I developed an habit of snooping around in my relationship of almost two years and I finally got caught snooping through his phone the the other night (up until this point he didn’t know how I knew things that I called him out on).
Is there anything I can do for damage control? Do men get over such behavior? Help!
Let me tell you a story. I once knew this guy who had a habit of sneaking around and cheating on his girlfriend. He told her that they were exclusive and that she was the only girl for him but he would continue to sleep with multiple girls he met.
He says to me, “How do I get my girlfriend to trust me? I get this feeling that she doesn’t trust me and I need her to…”
Now, while you are reading this and smacking your forehead in amazement at his audacity, it really speaks to the same thing here…
That guy wanted trust and yet he wasn’t trustworthy – there was no reason that he should deserve anything other than the suspicion he “earned.”
My point here is that it’s important to remember that no matter what happens, you did in fact violate his trust and privacy on a pretty deep level. If it were me, I would dump you without a second thought. You can’t have a meaningful relationship when it’s not built on a solid foundation of trust.
But I want to help you here, so this is what you’ll need to do if you want a chance of repairing your relationship:
1) Explain your actions.
Now that you’ve been caught, he’s probably thinking about all the times that you “just knew” something and he probably feels like a fool. And in addition to thinking of all the times that you probably violated his trust and privacy in the past, he is probably pretty certain you’ll do it again in the future, especially if times get tough and you start to worry.
If he’s even going to consider continuing to date you, he’ll need to be certain that you’ll NEVER snoop again. Ever again.
In order to believe that, he’ll need to:
- Understand why you snooped.
- Understand what you were feeling to make you feel like you had no choice.
- Understand that you’re sorry and that you know it was wrong.
- Understand what you’ll do from now on so that you’ll never do it again.
2) Face the music.
Once you’ve said your piece, you need to let him say whatever he has to say. Don’t argue with him, don’t fight him and don’t try to justify your actions or defend yourself. There’s no spinning this, you’re in the wrong here and if he feels you’re trying to squirm your way out, he’ll just dump you straight up.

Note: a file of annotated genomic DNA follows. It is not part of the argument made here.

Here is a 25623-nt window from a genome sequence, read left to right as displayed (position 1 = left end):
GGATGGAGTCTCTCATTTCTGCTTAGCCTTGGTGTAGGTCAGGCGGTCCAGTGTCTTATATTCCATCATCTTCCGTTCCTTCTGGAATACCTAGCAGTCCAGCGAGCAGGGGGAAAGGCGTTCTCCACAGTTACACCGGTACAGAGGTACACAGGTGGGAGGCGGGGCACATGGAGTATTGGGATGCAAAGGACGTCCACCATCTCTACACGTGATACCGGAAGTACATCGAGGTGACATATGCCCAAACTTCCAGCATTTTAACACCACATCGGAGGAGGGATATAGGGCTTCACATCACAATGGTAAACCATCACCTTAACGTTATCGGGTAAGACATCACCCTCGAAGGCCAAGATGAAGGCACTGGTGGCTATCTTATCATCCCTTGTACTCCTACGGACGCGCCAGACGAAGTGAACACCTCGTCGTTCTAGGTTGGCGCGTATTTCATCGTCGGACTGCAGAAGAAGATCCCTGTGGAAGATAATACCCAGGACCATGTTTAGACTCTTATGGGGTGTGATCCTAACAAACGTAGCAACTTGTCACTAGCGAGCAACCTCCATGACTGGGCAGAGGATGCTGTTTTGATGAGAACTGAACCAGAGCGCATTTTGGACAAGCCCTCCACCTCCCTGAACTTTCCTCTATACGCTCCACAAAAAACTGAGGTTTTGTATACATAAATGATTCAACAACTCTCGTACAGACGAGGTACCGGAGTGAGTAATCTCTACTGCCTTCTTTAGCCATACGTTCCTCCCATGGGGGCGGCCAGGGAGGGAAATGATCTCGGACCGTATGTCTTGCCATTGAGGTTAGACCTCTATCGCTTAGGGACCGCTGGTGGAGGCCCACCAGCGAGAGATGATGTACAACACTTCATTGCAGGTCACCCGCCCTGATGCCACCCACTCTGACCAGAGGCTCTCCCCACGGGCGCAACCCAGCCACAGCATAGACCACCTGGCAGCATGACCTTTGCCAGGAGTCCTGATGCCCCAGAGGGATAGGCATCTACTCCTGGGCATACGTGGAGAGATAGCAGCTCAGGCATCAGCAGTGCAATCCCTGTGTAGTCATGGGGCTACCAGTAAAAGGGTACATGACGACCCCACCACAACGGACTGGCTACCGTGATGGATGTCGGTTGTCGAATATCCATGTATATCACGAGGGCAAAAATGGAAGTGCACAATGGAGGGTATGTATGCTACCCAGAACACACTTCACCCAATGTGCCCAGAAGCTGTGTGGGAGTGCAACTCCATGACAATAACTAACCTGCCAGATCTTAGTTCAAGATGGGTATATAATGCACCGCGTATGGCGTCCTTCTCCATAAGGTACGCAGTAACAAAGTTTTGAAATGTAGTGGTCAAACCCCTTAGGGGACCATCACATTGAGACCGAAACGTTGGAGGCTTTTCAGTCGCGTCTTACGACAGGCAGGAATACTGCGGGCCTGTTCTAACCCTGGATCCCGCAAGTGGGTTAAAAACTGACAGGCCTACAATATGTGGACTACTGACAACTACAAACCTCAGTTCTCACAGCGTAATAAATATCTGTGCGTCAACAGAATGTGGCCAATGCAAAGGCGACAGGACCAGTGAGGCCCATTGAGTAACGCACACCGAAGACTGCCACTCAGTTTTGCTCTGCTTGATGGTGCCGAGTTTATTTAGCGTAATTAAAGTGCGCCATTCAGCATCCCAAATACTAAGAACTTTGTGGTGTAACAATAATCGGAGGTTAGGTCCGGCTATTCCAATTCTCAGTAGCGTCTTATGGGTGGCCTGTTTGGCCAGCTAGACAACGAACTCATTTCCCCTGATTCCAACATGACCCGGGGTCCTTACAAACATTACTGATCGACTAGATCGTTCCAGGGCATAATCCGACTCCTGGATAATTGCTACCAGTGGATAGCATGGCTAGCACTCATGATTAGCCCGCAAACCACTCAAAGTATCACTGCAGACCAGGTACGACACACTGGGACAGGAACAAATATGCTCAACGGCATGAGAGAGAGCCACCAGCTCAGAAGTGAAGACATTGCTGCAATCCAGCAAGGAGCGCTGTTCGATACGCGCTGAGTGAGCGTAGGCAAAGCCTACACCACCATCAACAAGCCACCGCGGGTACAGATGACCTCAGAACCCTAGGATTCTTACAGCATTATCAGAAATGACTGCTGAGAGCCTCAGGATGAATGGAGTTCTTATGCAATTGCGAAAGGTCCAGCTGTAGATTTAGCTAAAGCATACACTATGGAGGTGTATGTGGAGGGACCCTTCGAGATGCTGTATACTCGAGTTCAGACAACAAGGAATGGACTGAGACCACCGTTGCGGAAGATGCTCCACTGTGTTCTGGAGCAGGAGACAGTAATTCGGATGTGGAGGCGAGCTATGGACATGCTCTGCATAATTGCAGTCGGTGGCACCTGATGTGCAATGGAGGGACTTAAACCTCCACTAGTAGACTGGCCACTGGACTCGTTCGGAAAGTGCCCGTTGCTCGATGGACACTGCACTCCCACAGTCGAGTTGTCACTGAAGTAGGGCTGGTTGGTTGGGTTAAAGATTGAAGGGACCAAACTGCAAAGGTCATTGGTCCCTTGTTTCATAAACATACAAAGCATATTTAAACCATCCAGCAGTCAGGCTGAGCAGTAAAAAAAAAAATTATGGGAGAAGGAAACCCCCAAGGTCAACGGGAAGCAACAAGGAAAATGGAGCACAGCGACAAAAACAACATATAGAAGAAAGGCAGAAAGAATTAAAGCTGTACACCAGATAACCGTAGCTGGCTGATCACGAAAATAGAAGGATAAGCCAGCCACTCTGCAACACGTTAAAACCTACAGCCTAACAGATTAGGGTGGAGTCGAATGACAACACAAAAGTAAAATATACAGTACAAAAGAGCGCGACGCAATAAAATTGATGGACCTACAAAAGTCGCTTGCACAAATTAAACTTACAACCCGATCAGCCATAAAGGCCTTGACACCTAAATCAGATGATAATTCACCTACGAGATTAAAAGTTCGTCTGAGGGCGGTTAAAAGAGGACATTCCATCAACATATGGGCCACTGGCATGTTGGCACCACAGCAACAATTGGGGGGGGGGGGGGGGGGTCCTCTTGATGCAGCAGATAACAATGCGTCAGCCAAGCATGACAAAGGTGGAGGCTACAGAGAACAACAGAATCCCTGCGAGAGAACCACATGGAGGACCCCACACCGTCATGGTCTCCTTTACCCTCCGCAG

3) Tell him you love him and that you only snooped because you were afraid you’d lose him.
OK, now that you’ve listened to him (REALLY listened and let it seek in), now it’s time to let him know how much you value him. You love him and you were afraid you’d lose him – and that’s why you felt compelled to snoop and risk violating everything with him. You felt overwhelmed by your fears of losing him because you love him so much.
4) Apologize and NEVER, EVER, EVER snoop again.
Once you’ve shared how much you love him and talked it through, it’s time to sincerely apologize.
When it comes to trust, there’s only one way to get it: be trustable. Trust is earned and frankly, if you’re not trustworthy, you don’t deserve it.
You can’t fake being trustworthy – humans have incredible instincts to pick up on liars and cheaters.
Guys pick up on when you “know something” and now that you already have a strike against you, he’ll be especially sensitive if he gets the sense that you know something you shouldn’t have known. If he decides to stay with you, he might even set a “trap” to test to see if you’ll snoop again.
So I would urge you to go legit from now on.
Again, I can’t guarantee he’ll stay or even give you a chance to defend yourself. But following those steps will give you the best possible chance of redeeming yourself and repairing the damage to your relationship.
Hopefully this will be the wake up call you needed to stop snooping going forward – it’s not worth it. Better that you learn to communicate with your partner versus violate their privacy.
Hope it helps,